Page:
What does Business Select get you? You’ll be one of the first on the plane with a position of A1 – A15, you’ll get the most rapid rewards points possible for the flight, and you’ll get a free drink coupon for that flight. Note, if you don’t use your drink coupon on that flight, you can usually get away with using it on another flight. This is a good use for those drink coupons you get from those 6 am flights on the way to see a client. It means you can double-up on the way home.
Do you need to worry about checking in with Business Select? Yes and No. If you check in at the 24 hour window, you have the opportunity to beat out the other people with your fare and be the very first on the plane. However, even if you don’t check-in until you show up at the airport, the worst boarding position, you can possibly have is A-15.
Board earlier with status
After Business Select, the people that get better boarding position are those with status. These people are pretty much guaranteed an A position unless they book inside the 24 hour check-in window. When it comes to status, there are three levels A-List, A-List Preferred, and Companion Pass. You can get these by earning 35,000, 70,000, and 110,000 points respectively. That may seem like a lot but remember when I said I earned 6500 points on my first round-trip? It can accrue faster than you would think. Once you get status, you can typically expect a boarding position on every flight between A16 and A45 or so with those with A-List preferred getting better numbers. We’ll talk more about getting status in a bit.
As a new Southwest flyer, your best bet for decent boarding position while you are earning status is by paying the $12.50 for EarlyBird Check-in each way. This checks you in automatically 36 hours in advance. Don’t expect a spectacular boarding position, but you have a pretty good chance of getting an A boarding pass. Typically this will put you in the A45 – A60 range. If you do want to opt for EarlyBird Check-in, be sure and do it more than 36 hours in advance.
There’s no reason to get a C boarding pass unless you either mess up or you change your flight at the last minute. When I say mess up, that means you didn’t check in until you got to the airport. If you don’t have status and you’re not willing to pay, I can’t reiterate enough about checking in 24 hours in advance. You can do it at Southwest.com, using their app, or on their mobile web site. Wherever you are, you should be able to check-in. If you need help remembering to check in, you can download you flights directly to your Outlook calendar and it will set a reminder 24 hours in advance for you to check-in.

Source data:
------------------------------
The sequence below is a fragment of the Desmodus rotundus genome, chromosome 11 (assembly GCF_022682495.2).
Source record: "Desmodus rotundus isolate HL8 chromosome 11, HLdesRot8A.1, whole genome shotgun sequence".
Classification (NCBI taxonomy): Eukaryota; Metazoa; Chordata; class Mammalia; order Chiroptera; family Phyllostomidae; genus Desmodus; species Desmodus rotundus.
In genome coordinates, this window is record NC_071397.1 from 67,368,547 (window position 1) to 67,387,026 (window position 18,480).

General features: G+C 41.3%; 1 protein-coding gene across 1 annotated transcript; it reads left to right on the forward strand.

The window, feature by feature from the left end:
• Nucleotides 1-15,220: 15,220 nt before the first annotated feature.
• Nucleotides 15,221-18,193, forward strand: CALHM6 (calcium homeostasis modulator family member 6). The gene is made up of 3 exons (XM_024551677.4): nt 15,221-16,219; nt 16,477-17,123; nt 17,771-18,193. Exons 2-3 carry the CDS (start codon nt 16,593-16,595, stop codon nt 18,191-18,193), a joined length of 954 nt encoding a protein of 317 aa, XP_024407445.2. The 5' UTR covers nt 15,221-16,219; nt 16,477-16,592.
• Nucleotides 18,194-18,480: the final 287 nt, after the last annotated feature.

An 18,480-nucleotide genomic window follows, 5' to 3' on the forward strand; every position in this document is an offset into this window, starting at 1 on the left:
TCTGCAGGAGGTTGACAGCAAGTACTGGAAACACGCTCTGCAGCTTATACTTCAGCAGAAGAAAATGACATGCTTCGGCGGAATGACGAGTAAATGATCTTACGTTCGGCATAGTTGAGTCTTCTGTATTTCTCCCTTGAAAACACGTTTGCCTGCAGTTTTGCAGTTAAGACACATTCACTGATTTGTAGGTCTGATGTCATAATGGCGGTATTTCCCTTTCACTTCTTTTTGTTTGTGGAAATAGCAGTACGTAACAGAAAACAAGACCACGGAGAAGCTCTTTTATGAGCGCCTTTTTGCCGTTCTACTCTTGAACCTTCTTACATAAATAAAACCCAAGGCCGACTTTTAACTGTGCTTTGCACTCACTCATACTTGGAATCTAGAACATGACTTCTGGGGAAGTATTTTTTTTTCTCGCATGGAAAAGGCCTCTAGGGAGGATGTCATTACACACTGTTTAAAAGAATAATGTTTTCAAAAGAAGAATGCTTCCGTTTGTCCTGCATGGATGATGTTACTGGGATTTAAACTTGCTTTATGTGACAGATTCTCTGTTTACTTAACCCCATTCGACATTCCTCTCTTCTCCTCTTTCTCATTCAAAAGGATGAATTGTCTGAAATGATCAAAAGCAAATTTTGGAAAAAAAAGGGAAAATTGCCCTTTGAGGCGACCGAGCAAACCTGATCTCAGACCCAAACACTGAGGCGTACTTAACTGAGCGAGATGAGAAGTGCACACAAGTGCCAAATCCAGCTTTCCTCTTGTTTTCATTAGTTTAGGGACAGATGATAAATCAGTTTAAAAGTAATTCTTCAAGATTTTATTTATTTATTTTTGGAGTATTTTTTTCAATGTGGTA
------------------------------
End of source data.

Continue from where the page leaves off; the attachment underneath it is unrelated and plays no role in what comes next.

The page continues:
Those with Rapid Rewards numbers seem to get higher priority than those who don’t. I haven’t confirmed this but I believe this to be true after checking in some family fairly recently. We checked in right at the 24 hour mark and they got a B-30 boarding pass. It doesn’t matter if you have never flown a single flight, sign up for Rapid Rewards and get that number attached to you reservation.
For those new to Southwest, you have to do your time before you get the good boarding positions. Luckily, I think it is a bit easier to get status on Southwest than it is on other airlines. When it comes to tier qualifying points or TQP, you’ll find that you get them faster on Southwest than other airlines because the number of points you earn is tied directly to the price you paid for your ticket. The price of each ticket is multiplied by a multiplier based on the fare type (Wanna Get Away, Anytime, or Business Select) to get the number of points you will earn. The multiplier are 6, 10, and 12 respectively. The higher the cost of the ticket, the more points you will earn.
For personal travel, book early
Like any airline, fares are lower when you book in advance. If you know you are traveling but don’t know exactly when, go ahead and book. With Southwest, you can always change your flight at any time without paying a change fee. This is one of the things I love best about Southwest. We all know it’s ridiculous to pay $150 to change a few rows in a database on some mainframe somewhere. When you do a change, as long as you don’t wait too long, it probably won’t cost you any more. Just know that the fares go up when you cross the two weeks out and one week out boundaries.